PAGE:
Quick: What do you hear right now? Take a moment. What sounds are your brain processing? Is any of it music? Is all of it music? What about the silence?
If you took any of the above questions seriously, you have John Cage to thank. Born a century ago, Cage was a quirky, wise, naive, and above all fearless interrogator of sound, art, and life. Among his many achievements was to upend, almost completely, what we mean when we talk about music, sound, and silence, as well as what it means to be a composer and artist. "I can’t understand why people are frightened of new ideas," he famously said. "I’m frightened of the old ones." Thanks to Cage, four minutes and thirty-three seconds will never again be just four minutes and thirty-three seconds.
The Museum of Modern Art in New York is observing John Cage Day today, with a full complement of performances and discussions of Cage's work and intellectual context. We are happy to take note - after all, we were the original publisher of John Cage's Silence, his landmark collection of lectures, writings, and provocations. (The book has since moved on to another publisher.) And last year we published a collection of papers inquiring about Cage's relevance to the art world.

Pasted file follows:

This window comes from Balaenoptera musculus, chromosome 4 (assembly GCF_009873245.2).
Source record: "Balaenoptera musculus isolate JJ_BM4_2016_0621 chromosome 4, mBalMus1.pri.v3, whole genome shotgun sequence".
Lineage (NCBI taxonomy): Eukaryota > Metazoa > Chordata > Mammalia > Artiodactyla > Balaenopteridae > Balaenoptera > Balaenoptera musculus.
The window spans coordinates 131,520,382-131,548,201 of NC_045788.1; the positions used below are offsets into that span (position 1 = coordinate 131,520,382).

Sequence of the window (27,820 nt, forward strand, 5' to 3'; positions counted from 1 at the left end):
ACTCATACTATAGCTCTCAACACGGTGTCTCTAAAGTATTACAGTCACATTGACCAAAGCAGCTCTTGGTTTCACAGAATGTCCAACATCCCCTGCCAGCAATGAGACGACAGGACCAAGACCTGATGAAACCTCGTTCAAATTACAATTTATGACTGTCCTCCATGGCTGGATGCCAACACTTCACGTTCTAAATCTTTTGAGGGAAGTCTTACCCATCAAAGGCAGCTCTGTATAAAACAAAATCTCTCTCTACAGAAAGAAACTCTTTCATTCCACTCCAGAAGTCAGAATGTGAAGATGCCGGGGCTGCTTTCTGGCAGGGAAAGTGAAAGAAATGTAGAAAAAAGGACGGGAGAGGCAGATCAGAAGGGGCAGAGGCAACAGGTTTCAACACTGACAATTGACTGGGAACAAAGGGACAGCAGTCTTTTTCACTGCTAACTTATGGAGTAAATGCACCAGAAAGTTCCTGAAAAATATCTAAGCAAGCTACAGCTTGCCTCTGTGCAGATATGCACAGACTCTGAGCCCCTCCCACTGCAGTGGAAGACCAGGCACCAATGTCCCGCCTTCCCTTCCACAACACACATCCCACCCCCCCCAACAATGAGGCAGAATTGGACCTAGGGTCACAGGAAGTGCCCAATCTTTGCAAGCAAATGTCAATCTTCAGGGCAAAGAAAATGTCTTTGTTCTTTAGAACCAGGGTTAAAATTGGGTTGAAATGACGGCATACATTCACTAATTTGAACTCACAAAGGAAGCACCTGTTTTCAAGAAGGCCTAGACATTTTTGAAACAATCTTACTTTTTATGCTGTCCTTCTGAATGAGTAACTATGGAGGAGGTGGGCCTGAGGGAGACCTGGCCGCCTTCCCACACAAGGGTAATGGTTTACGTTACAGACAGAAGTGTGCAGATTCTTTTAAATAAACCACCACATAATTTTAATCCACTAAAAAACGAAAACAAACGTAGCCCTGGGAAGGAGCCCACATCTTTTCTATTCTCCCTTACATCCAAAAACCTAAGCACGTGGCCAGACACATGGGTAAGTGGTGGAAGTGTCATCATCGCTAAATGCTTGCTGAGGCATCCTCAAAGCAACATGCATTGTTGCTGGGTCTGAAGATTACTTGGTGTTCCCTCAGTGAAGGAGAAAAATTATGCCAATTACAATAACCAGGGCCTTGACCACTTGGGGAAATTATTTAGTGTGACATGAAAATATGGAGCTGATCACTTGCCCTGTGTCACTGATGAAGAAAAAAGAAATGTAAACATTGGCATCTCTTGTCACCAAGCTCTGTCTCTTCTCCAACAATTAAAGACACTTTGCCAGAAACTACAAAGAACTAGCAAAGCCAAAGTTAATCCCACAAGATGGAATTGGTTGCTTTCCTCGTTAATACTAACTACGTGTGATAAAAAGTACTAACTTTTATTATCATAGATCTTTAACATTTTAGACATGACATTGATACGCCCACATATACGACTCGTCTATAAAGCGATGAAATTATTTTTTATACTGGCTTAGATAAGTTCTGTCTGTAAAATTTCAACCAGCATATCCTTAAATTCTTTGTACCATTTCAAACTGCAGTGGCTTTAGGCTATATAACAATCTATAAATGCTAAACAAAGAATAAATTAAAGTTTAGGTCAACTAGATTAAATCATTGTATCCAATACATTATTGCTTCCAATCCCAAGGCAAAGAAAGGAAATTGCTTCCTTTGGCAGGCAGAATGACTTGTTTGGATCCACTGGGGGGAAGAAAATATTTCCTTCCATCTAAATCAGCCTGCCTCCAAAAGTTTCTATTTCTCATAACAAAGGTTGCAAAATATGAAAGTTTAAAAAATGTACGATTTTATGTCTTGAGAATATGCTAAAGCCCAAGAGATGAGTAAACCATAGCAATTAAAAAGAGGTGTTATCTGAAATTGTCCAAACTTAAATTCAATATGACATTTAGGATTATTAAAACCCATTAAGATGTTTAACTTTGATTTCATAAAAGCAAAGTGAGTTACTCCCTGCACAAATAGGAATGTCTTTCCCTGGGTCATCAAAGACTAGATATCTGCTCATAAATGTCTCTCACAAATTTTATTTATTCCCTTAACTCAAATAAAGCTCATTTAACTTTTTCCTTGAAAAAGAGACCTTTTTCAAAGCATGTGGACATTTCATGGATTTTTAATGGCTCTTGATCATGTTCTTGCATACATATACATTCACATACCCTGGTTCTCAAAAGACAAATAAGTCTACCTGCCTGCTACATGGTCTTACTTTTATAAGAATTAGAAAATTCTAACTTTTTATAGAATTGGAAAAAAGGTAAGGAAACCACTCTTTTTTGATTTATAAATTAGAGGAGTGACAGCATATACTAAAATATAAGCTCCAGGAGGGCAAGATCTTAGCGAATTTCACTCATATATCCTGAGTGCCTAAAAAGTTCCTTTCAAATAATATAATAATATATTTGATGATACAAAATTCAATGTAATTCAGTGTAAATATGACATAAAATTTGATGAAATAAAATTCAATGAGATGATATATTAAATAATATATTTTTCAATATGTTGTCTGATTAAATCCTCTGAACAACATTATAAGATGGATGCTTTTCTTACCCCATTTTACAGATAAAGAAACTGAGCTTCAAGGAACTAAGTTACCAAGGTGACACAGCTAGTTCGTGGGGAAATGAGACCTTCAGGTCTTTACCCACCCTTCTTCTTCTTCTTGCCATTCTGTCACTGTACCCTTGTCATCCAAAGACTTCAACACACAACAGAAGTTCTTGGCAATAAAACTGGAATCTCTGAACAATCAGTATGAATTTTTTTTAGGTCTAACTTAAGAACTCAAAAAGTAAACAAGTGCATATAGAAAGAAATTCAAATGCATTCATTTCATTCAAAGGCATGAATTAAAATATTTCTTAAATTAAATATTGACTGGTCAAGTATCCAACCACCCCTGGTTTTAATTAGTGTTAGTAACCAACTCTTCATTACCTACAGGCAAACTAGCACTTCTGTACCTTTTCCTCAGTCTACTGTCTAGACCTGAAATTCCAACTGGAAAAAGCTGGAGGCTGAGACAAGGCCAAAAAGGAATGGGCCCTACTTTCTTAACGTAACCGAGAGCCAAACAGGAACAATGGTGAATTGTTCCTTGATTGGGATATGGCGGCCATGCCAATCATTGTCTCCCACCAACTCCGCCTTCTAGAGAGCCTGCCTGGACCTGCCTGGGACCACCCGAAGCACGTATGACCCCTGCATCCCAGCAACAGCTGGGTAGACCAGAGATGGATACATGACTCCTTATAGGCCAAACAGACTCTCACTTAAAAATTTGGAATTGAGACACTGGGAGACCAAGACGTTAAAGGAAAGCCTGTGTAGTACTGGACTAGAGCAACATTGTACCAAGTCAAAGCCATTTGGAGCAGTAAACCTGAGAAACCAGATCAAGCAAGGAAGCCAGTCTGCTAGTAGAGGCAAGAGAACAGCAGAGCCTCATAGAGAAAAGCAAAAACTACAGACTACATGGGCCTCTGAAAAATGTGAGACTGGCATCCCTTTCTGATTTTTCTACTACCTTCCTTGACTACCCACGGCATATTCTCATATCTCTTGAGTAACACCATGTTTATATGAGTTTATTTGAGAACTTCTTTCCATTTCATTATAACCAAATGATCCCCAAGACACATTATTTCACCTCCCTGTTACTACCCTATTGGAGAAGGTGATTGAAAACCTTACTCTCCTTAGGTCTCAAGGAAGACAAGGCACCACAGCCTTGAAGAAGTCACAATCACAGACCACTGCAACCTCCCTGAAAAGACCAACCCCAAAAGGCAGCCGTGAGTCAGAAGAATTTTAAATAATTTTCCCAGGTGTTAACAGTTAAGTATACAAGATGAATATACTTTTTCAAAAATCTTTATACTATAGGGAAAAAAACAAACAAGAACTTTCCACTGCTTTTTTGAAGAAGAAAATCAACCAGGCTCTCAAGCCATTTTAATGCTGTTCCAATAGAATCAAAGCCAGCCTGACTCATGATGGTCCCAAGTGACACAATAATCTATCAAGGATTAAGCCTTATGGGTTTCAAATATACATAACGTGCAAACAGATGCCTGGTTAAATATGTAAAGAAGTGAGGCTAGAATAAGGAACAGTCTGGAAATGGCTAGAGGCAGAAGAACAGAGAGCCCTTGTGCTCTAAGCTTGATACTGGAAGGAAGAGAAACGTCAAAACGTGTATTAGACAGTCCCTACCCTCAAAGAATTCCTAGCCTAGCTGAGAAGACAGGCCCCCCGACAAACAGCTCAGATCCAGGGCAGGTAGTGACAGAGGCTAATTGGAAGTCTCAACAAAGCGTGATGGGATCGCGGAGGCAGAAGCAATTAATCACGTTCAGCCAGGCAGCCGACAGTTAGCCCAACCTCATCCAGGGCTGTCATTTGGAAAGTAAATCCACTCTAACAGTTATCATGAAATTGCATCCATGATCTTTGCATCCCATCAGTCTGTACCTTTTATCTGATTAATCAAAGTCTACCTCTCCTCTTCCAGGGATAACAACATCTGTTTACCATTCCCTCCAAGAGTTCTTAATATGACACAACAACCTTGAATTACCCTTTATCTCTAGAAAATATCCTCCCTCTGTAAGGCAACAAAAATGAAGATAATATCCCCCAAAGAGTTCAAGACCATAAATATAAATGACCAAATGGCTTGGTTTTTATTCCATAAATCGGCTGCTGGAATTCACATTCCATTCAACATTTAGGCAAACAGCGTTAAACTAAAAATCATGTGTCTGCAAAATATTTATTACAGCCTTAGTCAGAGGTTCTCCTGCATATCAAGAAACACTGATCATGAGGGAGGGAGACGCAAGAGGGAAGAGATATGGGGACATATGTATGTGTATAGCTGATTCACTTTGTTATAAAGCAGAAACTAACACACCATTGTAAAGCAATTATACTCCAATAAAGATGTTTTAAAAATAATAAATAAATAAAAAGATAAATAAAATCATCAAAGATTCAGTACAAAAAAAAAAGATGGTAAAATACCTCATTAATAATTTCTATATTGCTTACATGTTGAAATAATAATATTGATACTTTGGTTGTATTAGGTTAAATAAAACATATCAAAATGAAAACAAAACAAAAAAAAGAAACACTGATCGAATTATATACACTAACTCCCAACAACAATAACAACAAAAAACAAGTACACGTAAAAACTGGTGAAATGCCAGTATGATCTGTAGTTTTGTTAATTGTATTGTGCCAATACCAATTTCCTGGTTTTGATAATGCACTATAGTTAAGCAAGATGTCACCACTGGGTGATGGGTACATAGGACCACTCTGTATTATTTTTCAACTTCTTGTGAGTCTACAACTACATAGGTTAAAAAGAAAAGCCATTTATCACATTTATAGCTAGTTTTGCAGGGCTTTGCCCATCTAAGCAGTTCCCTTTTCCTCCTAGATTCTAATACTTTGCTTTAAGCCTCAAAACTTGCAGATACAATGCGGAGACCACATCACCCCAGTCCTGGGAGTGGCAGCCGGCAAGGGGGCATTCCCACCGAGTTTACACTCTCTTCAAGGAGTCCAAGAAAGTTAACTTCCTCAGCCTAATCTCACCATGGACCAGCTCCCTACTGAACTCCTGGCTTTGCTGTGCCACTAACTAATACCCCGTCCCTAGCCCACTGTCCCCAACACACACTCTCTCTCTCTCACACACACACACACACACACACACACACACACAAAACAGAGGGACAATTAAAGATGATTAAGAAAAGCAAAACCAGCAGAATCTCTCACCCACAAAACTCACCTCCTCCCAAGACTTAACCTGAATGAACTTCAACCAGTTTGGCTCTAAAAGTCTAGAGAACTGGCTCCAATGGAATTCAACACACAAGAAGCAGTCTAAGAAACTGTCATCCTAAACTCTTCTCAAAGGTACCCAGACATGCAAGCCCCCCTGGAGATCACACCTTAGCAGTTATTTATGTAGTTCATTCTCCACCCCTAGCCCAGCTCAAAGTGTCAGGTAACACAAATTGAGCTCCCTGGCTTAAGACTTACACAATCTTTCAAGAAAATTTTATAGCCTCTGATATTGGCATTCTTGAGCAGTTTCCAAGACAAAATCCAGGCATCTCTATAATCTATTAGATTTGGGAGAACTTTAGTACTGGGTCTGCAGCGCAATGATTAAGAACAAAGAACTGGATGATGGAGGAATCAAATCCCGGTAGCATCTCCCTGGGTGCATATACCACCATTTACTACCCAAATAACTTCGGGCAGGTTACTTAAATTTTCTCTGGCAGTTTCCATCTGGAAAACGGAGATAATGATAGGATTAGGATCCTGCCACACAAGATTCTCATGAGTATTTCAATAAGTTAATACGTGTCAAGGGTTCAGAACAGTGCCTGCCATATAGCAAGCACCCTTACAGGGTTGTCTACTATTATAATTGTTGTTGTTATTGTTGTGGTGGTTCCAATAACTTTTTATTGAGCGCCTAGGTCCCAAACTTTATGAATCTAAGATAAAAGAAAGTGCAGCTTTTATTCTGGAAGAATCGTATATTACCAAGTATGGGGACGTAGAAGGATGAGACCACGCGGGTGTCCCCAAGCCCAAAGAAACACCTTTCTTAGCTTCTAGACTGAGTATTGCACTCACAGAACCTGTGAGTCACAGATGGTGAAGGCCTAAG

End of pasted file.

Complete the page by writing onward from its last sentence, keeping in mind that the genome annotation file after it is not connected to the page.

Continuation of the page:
So what's the proper way to celebrate John Cage Day, assuming you can't be in New York for MoMA's potpurri? Here's a simple suggestion: Listen. Listen carefully to what you hear, what you don't hear that you expect to, what kind of music is formed by the strange everyday sounds you never really took notice of. It is everywhere - an strange, unpredictable soundtrack to the strange, unpredictable lives we all live. Try to hear it.